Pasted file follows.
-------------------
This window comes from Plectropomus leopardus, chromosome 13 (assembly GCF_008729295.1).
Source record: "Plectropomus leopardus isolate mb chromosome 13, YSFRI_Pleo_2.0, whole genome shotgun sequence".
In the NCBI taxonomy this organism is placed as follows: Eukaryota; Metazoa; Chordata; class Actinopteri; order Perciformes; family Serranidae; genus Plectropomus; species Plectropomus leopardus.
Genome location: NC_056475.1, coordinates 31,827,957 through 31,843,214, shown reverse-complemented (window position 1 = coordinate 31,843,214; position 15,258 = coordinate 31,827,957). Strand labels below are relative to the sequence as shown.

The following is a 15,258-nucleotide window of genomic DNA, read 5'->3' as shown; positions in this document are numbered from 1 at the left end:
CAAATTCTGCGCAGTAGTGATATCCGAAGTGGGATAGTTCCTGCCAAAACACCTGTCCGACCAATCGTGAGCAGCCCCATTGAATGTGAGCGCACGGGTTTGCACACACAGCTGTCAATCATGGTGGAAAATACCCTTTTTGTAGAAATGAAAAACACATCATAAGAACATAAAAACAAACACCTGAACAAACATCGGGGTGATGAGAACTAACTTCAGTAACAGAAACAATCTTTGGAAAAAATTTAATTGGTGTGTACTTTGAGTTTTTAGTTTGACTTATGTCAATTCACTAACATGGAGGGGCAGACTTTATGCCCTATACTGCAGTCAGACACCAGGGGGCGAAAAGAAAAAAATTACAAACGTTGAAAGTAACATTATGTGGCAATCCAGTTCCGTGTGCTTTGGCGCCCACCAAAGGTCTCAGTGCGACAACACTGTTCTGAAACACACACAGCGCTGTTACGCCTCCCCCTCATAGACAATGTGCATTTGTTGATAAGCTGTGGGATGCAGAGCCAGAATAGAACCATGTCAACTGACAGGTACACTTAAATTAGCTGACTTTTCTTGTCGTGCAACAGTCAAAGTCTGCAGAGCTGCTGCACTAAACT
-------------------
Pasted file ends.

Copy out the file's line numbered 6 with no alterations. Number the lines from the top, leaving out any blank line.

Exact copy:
CAAATTCTGCGCAGTAGTGATATCCGAAGTGGGATAGTTCCTGCCAAAACACCTGTCCGACCAATCGTGAGCAGCCCCATTGAATGTGAGCGCACGGGTTTGCACACACAGCTGTCAATCATGGTGGAAAATACCCTTTTTGTAGAAATGAAAAACACATCATAAGAACATAAAAACAAACACCTGAACAAACATCGGGGTGATGAGAACTAACTTCAGTAACAGAAACAATCTTTGGAAAAAATTTAATTGGTGTGTACTTTGAGTTTTTAGTTTGACTTATGTCAATTCACTAACATGGAGGGGCAGACTTTATGCCCTATACTGCAGTCAGACACCAGGGGGCGAAAAGAAAAAAATTACAAACGTTGAAAGTAACATTATGTGGCAATCCAGTTCCGTGTGCTTTGGCGCCCACCAAAGGTCTCAGTGCGACAACACTGTTCTGAAACACACACAGCGCTGTTACGCCTCCCCCTCATAGACAATGTGCATTTGTTGATAAGCTGTGGGATGCAGAGCCAGAATAGAACCATGTCAACTGACAGGTACACTTAAATTAGCTGACTTTTCTTGTCGTGCAACAGTCAAAGTCTGCAGAGCTGCTGCACTAAACT